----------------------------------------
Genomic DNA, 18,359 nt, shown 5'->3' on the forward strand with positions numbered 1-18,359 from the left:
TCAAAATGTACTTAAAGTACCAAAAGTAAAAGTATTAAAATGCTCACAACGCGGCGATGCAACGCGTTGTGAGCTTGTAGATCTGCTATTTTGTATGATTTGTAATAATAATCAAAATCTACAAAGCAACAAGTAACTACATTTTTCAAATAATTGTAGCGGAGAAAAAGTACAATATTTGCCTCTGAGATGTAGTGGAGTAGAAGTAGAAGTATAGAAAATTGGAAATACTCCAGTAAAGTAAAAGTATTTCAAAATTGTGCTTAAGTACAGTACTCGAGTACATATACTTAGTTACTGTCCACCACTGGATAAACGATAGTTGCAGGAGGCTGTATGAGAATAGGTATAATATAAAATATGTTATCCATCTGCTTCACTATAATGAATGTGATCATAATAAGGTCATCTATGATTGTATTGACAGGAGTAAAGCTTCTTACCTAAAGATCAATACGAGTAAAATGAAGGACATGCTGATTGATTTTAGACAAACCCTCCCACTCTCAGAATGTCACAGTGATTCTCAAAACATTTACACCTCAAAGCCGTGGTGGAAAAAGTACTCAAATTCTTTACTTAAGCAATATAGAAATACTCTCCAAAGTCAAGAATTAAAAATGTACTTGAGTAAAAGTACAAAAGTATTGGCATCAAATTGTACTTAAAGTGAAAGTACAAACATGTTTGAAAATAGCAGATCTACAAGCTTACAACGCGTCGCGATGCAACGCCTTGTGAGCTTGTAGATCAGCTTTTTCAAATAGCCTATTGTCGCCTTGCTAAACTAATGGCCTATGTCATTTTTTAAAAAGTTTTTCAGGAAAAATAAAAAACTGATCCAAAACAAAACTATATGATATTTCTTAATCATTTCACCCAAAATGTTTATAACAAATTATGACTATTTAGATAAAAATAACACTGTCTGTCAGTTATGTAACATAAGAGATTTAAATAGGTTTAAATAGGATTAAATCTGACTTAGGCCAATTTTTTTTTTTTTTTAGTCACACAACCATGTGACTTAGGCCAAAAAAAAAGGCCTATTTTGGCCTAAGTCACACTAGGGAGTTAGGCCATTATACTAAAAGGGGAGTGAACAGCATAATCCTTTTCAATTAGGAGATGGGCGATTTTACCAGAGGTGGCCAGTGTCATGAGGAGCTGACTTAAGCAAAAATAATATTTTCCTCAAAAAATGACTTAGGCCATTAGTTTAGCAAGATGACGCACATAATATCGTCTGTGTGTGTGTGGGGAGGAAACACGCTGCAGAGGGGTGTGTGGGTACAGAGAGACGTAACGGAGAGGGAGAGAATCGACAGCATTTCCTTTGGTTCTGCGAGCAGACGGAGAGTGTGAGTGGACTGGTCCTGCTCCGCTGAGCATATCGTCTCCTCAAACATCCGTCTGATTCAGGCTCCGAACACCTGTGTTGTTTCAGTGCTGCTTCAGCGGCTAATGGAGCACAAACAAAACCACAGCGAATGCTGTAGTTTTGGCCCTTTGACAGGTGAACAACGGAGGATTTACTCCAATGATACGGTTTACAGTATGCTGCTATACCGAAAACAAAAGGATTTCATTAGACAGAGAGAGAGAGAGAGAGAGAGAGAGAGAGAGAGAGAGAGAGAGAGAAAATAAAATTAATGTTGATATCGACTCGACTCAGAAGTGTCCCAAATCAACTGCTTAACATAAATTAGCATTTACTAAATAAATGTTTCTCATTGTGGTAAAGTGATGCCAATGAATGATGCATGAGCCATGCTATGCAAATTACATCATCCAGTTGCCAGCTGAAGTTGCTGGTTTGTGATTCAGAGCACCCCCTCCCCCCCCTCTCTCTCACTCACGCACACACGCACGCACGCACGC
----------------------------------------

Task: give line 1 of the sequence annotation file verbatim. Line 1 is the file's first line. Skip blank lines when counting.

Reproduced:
Genomic DNA, 18,359 nt, shown 5'->3' on the forward strand with positions numbered 1-18,359 from the left: